It is worth while to set over against these uncharitable and malignant insinuations the estimate which his intimate friend Bishop Burnet formed of him. At the conclusion of his Pastoral Care, he says, "I have now laid together with great simplicity what has been the chief subject of my thoughts for above thirty years. I was formed to them by a bishop that had the greatest elevation of soul, the largest compass of knowledge, the most mortified and heavenly disposition, that I ever yet saw in mortal; that had the greatest parts as well as virtue, with the perfectest humility that I ever saw in man, and had a sublime strain in preaching, with so grave a gesture, and such a majesty of thought, of language, and of pronunciation, that I never once saw a wandering eye where he preached, and have seen whole assemblies often melt in tears before him; and of whom I can say with great truth that, in a free and frequent conversation with him for above two and twenty years, I never knew him say an idle word, or one that had not a direct tendency to edification; and I never once saw him in any other temper but that which I wished to be in, in the last minutes of my life."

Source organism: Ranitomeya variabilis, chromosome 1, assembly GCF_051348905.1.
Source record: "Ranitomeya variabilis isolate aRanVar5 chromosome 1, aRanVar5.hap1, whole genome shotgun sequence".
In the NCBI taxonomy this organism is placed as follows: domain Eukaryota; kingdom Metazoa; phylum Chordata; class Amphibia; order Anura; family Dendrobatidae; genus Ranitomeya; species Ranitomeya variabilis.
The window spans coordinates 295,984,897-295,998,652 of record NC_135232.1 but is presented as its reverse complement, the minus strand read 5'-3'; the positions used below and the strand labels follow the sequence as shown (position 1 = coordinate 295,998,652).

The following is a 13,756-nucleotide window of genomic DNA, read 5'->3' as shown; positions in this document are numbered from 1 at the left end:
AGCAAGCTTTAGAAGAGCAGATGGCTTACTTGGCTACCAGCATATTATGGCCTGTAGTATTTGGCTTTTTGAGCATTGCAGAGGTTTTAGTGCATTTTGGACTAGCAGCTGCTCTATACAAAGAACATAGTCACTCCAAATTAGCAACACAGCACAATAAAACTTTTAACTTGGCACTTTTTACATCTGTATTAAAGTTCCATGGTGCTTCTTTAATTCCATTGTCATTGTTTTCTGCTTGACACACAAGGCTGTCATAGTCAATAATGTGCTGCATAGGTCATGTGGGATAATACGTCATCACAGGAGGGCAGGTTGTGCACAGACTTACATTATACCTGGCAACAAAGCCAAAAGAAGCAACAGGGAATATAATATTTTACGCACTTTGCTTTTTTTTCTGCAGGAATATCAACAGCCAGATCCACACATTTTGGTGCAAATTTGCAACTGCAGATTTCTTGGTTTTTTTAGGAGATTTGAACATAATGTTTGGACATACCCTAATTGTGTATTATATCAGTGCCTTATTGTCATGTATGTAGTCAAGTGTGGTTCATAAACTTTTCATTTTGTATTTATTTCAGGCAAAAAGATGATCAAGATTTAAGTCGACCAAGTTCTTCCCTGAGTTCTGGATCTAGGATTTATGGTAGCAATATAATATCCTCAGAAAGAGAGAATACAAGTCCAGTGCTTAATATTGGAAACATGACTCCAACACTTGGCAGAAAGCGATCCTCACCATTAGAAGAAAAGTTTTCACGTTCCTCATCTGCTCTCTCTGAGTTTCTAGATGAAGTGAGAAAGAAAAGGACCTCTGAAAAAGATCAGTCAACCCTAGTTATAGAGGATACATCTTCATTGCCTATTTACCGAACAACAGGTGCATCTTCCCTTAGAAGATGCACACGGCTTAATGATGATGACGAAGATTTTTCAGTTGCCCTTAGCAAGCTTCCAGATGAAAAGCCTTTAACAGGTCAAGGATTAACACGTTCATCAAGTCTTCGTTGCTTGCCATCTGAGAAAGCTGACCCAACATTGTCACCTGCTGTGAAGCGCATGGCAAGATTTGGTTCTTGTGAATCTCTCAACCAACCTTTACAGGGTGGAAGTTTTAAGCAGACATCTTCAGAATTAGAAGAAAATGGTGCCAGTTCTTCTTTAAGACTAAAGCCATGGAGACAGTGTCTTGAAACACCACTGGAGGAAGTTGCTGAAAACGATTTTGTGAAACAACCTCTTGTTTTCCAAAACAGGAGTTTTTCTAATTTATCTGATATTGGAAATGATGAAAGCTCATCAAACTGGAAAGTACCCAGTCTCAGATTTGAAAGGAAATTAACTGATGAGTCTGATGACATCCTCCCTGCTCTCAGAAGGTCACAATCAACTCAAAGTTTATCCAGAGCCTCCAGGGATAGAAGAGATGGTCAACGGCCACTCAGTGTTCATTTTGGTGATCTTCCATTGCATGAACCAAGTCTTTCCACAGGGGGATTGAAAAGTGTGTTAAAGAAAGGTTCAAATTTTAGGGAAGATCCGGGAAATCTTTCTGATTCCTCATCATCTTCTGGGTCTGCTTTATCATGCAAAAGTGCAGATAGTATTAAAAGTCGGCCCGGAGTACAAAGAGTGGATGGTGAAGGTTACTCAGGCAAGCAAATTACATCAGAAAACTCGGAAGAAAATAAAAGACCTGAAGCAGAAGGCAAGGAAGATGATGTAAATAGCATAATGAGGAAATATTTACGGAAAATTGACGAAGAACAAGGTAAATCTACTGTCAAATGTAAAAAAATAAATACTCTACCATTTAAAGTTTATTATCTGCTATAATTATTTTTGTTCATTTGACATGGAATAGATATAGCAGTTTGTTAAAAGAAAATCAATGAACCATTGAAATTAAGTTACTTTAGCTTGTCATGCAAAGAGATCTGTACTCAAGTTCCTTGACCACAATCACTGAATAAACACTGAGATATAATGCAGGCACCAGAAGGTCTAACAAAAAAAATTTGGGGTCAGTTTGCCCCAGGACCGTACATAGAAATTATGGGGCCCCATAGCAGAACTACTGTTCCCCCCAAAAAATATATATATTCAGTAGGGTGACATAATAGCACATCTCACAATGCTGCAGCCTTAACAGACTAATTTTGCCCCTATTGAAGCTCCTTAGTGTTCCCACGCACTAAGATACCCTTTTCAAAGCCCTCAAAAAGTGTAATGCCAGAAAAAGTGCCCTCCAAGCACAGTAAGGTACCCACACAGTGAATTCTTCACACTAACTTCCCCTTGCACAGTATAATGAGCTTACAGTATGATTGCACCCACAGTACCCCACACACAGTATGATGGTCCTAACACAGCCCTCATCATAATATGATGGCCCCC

No one can study Leighton's works without feeling that Burnet's judgment of the man must have been the true one. We know not if anywhere, except in Holy Scripture, there is to be found so much of what seems to breathe the very breath of heaven, or to be the expression of a life quite apart from the life of this world. It was characteristic of him that he could never be made to understand that anything which he wrote possessed the smallest value. None of his works were published by himself, and it is stated that he actually left orders that all his MSS. should be destroyed after his death. But fortunately for the world this charge was disregarded. Like all the best writing, it seems to flow from his pen without effort. It is simply the easy unaffected outcome of his saintly nature, and hence it always carries the reader along with it without arresting the current of his thoughts or diverting his attention by brilliant flashes of imagination or curious turns of expression like what we find in Jeremy Taylor, Dr Donne, and others of that time. Throughout, however, it is the language of a scholar and a man of perfect literary taste; and with all its spirituality of thought there are no mystical raptures, and none of that luscious sensuousness which sometimes intermingles itself in the Scottish practical theology of the 17th century. No writer conveys a clearer or more elevated idea both of what Christian religion is and what it is capable of in the heart of man. It was a common reproach against Leighton, as we have seen, that he had leanings towards Roman Catholicism, and perhaps this is so far true that he had formed himself in some degree upon the model of some of those saintly persons of that faith, such as Pascal and Thomas a Kempis, who had carried the spiritual life to more ethereal heights than appear to be as yet attained within the lines of Protestantism.